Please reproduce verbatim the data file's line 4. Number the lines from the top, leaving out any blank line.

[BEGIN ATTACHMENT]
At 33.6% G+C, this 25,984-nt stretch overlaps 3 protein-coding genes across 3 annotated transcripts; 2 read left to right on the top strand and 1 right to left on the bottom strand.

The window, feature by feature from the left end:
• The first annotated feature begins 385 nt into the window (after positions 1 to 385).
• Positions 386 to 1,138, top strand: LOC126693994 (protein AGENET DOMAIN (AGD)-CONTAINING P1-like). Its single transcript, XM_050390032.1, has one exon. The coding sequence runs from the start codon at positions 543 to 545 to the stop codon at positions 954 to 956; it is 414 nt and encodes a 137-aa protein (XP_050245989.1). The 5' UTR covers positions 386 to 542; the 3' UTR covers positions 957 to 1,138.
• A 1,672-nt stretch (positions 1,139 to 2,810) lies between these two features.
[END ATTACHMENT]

• Positions 386 to 1,138, top strand: LOC126693994 (protein AGENET DOMAIN (AGD)-CONTAINING P1-like). Its single transcript, XM_050390032.1, has one exon. The coding sequence runs from the start codon at positions 543 to 545 to the stop codon at positions 954 to 956; it is 414 nt and encodes a 137-aa protein (XP_050245989.1). The 5' UTR covers positions 386 to 542; the 3' UTR covers positions 957 to 1,138.